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Is Permanent Residency Permanent?

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December 2003
Is Permanent Residency Permanent?

Even before September 11, 2001, there has been heightened scrutiny over not only undocumented immigrants but foreign nationals here in the United States prompting a surge of new laws which clearly asks the question, is permanent residency permanent?

Just who is a lawful permanent resident (LPR) and what legal rights does an LPR have? A "Green Card" holder or a lawful permanent resident can live, work and travel abroad (for no more than 180 days) while residing here in the United States. In addition, a permanent resident has responsibilities such as filing taxes and registering for selective service (if you are a male between the ages of 18 and 25). However, permanent residents may not vote in federal and state elections nor claim to be United States citizens.

Although LPR's have great freedom while living in the United.States, they must walk a straight and fine line while categorized as such. If that line is crossed, the Immigration and Naturalization Service (INS), now USCIS (US Citizenship and Immigration Services) can and will initiate deportation or removal proceedings against an LPR regardless of the length of stay or residence here in the United States.

No LPR should assume because an offense or crime was committed that it is automatically a deportable offense. Whether an act is a deportable offense is determined by the record of the conviction and the interpretation of the law, not by the act itself. This is where good research and careful reading of the law comes into play.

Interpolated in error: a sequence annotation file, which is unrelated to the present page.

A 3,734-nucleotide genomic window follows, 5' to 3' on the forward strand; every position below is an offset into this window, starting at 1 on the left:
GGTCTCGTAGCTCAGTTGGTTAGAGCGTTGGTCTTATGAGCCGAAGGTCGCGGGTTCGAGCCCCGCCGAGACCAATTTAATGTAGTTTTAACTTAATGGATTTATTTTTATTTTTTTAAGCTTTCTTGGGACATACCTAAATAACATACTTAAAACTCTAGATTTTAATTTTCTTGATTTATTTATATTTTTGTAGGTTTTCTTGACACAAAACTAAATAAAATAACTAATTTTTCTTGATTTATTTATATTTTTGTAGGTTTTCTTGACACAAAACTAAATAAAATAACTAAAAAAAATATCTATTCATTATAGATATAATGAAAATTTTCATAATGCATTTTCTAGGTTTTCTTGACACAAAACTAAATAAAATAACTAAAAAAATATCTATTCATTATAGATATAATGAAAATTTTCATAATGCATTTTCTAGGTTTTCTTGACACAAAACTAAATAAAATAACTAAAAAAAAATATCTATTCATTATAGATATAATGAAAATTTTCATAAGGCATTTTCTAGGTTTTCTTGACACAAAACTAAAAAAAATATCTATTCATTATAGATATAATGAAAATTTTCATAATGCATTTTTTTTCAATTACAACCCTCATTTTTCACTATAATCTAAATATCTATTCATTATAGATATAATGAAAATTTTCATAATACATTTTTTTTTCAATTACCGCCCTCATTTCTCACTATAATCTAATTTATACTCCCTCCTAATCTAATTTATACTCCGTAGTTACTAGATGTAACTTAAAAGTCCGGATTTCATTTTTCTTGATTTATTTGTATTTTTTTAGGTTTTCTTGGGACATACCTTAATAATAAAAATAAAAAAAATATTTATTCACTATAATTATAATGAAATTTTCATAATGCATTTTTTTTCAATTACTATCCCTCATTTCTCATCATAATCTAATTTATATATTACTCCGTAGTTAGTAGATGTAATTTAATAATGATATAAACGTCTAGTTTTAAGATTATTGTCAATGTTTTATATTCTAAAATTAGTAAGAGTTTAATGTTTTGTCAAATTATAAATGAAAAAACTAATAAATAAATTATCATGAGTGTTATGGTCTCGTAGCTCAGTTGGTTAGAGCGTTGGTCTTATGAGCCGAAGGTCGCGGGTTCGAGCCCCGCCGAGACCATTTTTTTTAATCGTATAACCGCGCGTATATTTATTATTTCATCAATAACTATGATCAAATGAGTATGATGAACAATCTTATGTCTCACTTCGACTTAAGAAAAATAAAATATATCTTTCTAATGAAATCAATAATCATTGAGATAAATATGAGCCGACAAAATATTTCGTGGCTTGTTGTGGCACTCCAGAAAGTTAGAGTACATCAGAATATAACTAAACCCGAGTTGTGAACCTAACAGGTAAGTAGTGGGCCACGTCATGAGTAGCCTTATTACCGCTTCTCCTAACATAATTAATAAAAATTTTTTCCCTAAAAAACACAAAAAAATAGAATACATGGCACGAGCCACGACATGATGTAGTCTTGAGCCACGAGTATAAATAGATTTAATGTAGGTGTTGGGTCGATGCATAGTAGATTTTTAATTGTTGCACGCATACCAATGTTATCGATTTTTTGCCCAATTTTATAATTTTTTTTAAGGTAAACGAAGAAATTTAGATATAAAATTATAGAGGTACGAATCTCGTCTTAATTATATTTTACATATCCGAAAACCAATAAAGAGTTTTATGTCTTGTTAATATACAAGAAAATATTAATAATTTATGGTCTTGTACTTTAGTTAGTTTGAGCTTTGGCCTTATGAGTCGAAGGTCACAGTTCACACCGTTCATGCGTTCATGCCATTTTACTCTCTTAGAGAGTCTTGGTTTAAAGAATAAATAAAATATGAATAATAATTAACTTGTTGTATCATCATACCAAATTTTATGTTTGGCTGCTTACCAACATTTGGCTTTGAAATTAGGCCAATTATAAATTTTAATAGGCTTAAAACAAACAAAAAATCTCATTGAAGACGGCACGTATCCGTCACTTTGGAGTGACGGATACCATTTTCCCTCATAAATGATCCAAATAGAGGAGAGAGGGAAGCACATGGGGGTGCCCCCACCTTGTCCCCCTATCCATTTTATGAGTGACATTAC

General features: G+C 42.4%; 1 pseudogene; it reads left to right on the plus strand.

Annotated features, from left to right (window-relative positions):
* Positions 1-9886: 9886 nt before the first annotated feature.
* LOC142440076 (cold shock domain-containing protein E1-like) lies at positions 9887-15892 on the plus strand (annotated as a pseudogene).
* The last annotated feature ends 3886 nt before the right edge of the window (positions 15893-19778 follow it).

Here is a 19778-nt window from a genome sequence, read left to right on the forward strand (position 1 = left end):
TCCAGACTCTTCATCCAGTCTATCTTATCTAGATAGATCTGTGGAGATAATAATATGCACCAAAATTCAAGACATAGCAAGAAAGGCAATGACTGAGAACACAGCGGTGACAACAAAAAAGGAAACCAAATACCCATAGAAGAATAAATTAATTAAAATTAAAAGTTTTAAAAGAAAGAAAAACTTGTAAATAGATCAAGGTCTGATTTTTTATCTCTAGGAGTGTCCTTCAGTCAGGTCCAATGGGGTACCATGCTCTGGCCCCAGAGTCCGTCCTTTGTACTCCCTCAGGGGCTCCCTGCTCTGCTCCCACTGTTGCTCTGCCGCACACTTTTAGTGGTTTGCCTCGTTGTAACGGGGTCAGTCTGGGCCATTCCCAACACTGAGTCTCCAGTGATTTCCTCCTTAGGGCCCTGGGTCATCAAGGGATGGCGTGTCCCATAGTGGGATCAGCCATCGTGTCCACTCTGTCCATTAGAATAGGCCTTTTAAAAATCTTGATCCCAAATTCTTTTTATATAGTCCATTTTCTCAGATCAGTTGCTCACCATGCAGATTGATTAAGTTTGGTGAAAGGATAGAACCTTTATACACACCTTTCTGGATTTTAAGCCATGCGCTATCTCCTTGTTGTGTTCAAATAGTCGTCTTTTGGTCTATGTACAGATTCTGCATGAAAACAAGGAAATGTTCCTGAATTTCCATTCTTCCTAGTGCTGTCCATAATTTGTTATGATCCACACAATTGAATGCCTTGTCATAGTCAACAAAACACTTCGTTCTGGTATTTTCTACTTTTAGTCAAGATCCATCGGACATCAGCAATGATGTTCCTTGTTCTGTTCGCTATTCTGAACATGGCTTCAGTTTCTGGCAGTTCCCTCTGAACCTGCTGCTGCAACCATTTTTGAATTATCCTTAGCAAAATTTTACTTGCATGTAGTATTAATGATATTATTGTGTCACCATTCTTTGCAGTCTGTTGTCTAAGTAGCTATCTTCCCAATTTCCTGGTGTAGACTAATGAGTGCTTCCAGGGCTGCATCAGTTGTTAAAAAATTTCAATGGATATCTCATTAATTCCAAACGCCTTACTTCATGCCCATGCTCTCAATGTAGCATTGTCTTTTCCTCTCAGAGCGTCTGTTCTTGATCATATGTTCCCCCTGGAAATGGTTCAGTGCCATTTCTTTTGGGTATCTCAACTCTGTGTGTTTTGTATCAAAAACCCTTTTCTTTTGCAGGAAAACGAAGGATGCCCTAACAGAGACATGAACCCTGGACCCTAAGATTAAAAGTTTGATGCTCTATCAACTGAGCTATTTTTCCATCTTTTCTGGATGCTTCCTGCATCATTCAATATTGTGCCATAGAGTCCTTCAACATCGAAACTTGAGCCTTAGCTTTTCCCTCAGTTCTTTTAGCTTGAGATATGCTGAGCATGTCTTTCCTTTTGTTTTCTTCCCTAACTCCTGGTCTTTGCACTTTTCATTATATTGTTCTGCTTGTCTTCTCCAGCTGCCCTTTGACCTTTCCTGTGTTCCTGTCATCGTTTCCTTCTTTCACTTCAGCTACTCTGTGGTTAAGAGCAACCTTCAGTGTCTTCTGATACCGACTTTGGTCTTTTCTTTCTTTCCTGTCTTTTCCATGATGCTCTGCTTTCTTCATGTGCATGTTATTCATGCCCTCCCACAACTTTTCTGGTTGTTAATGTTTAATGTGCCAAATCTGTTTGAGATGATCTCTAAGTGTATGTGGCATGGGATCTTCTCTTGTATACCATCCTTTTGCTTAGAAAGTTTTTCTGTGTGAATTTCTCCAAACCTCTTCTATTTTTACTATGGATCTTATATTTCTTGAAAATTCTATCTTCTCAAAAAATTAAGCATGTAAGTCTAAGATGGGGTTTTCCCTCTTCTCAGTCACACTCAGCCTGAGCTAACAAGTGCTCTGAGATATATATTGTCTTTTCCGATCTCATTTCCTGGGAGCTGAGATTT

There are two major classifications of deportable offenses where the LPR status may be revoked. The first is that of crimes involving moral turpitude. Moral turpitude is an ill-defined term. Generally, it refers to conduct which is morally corrupt. This includes obvious offenses such as robbery, fraud, and spousal or child abuse.

The second category of offenses for which a LPR may be deported is aggravated felonies. Aggravated felonies include crimes of violence for which the term of imprisonment is at least one year. These crimes include serious crimes such as murder and rape, but can also include less serious offenses such as shoplifting, petty theft, D.U.I. and simple battery. Many of these offenses may be misdemeanors or felonies under state and federal law, but have been elevated to an aggravated felony for immigration purposes. If an LPR is deported for an aggravated felony, the LPR is now barred or forbidden from ever returning to the United States. It does not matter if your spouse, child, or parents are U.S. citizens. These two categories are not the only categories of offenses, but are the broadest categories.

A lawful permanent resident may be concerned that their past acts will get them removed from the United States. This is not necessarily the case because there are waivers available, but every case is fact sensitive and case specific. Therefore, it is impossible to give general rules about waivers pertaining to deportation.

You may ask how can I safeguard my lawful permanent resident status? If you are a LPR and meet the requirements for citizenship, you can file for citizenship; it is not complete protection but it does ensure more protection than LPR status. It is not necessary that you have an attorney or accredited representative to file for citizenship. You can do it yourself. It is a wise idea to consult an immigration attorney, however, if you have ever been arrested, even if you believe the case has been dismissed, whether it happened 30 years ago or if it happened yesterday. This holds true even if it is something you think is inconsequential such as the non-payment of child-support or outstanding parking tickets. Most importantly, if you find yourself in the middle of a plea bargain and you are an LPR, it is a good idea for you to ask your defense attorney the ramifications of your deal with respect to your LPR status.

As you can see, the term "lawful permanent resident" can be misleading. Every LPR has legal and regulatory responsibilities placed upon them by Congress with which they must comply. To summarize, an LPR can lose status from staying abroad too long, committing offenses, or because the LPR status was obtained through fraud. If an LPR does not understand their rights and responsibilities, it is always best to consult an attorney.

The foregoing does not constitute legal advice but is meant for informational purposes only.

- Skeeter-Jo Francois, Esq.


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